NOTE: This article provides information on a variety of medications for use with Coccidiosis. Do not try to use them all at one time. Faced with Coccidiosis in a goat, I would start treatment with Sulfamethoxazole & Trimethoprim Oral Suspension in an animal with very watery diarrhea, then switch to Di-Methox 12.5% liquid oral solution when the stool begins to achieve a "pudding-like" consistency. On run-of-the-mill cases of Coccidiosis, my choice would be Di-Methox 12.5% liquid oral solution. If fever exists, a Banamine injection would be given. If fever is not present, either Endorsorb, Tagamet 200, or Pepto-Bismol would be used. If Di-Methox 12.5% liquid oral solution didn't work, then Primor tablets(prescription) would be dosed. The prescription antibiotic Baytril 100 would be used as a last resort, when no other treatment has worked. Lactated Ringers Solution would be given SQ at the shoulders to a kid who is not drinking on his own. In all cases, electrolytes would be used to treat dehydration in both kids and adults. Green leaves, if available, should be offered to all sick goats old enough to eat solid food. You will need to determine what combinations of medications work with your herd.

At the completion of the five-day antibiotic treatment, repopulate the goat's gut with live bacteria by dosing with an oral probiotic. Do not give probiotics concurrent with antibiotics. Give probiotics only after you complete the consecutive day antibiotic treatment.

When kids begin eating solid food at around two to three weeks of age, you should offer a goat feed containing a coccidiostat to prevent a coccidiosis outbreak. The general timeframe that kids are at risk for Coccidiosis runs from about two weeks of age (when they begin to pick at solid food) and through five or six months of age (when the immune system is somewhat developed). Weaning is a particularly stressful time as kids no longer have antibody protection from their dam's milk; kids are suddenly on their own immune-system wise. Feeding a coccidiostat-laced feed will not overcome over-crowding and filthy living conditions. Once goats are infected, cocidiostat-treated feed will not cure Coccidiosis. Some types of coccidiostats are toxic to other farm animals like horses; investigate before choosing a coccidiostat.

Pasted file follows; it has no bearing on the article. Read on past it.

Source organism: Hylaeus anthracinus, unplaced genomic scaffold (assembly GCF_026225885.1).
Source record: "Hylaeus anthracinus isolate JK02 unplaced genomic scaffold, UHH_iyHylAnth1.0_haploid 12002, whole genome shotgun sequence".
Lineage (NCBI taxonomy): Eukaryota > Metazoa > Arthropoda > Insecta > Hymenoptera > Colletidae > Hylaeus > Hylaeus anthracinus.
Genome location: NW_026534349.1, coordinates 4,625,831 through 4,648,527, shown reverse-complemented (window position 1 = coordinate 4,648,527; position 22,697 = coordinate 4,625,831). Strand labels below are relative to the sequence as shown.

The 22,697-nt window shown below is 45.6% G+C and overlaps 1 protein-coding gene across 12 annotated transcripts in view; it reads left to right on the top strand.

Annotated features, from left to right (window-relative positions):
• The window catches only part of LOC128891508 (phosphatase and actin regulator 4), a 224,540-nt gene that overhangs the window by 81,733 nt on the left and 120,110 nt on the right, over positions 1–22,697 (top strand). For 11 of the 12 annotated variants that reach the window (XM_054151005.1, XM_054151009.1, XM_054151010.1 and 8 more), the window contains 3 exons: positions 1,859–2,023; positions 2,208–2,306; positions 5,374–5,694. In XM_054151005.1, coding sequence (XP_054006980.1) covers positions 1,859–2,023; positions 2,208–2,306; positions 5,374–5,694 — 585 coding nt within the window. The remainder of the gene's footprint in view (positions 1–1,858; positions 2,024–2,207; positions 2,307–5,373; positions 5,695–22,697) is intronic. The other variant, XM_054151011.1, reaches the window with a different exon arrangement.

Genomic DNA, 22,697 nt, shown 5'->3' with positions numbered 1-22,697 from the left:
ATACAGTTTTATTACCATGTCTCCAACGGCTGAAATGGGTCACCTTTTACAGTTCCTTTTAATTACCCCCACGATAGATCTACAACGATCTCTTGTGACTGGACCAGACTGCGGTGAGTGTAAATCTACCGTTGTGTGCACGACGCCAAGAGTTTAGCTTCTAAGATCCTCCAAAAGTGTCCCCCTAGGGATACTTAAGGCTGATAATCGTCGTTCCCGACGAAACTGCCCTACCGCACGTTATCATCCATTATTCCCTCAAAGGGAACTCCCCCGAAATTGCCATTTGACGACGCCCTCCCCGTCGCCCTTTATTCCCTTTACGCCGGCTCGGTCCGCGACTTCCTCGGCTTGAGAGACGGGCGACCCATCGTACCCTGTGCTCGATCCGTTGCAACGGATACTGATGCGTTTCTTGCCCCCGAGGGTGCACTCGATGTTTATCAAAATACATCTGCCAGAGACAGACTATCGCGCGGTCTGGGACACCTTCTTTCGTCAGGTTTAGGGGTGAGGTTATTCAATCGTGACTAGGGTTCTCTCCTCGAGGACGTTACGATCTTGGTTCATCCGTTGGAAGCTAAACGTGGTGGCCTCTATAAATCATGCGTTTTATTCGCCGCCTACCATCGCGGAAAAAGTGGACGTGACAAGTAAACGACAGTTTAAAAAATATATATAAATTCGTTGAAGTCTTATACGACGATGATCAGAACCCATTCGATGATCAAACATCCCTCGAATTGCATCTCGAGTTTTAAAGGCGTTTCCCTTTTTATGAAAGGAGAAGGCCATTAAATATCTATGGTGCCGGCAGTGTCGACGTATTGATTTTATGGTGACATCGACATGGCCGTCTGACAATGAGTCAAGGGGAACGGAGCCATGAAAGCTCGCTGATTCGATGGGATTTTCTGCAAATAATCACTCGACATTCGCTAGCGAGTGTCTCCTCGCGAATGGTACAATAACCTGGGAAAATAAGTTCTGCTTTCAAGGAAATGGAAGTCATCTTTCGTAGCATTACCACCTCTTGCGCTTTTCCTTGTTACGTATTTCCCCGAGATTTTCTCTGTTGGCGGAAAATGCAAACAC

Prevent Coccidiosis by keeping pens and bedding clean, water fresh, goats uncrowded, and areas dry. Wet and dirty conditions are incubators of Coccidiosis for both kids and adults. Rotating pastures is helpful in reducing exposure to coccidia. Clean, dry, uninfected, and uncrowded pens and pastures are necessary to avoid outbreaks of Coccidiosis.

Suzanne W. Gasparotto, Onion Creek Ranch, 7/10/15

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All information provided in these articles is based either on personal experience or information provided by others whose treatments and practices have been discussed fully with a vet for accuracy and effectiveness before passing them on to readers.

In all cases, it is your responsibility to obtain veterinary services and advice before using any of the information provided in these articles. Suzanne Gasparotto is not a veterinarian.Neither tennesseemeatgoats.com nor any of the contributors to this website will be held responsible for the use of any information contained herein.

The author, Suzanne Gasparotto, hereby grants to local goat publications and club newsletters, permission to reprint articles published on the Onion Creek Ranch website under these conditions: THE ARTICLE MUST BE REPRODUCED IN ITS ENTIRETY AND THE AUTHOR'S NAME, ADDRESS, AND CONTACT INFORMATION MUST BE INCLUDED AT THE BEGINNING OF THE REPRINT. We would appreciate notification from any clubs or publications when the articles are used. (A copy of the newsletter or publication would also be a welcome addition to our growing library of goat related information!)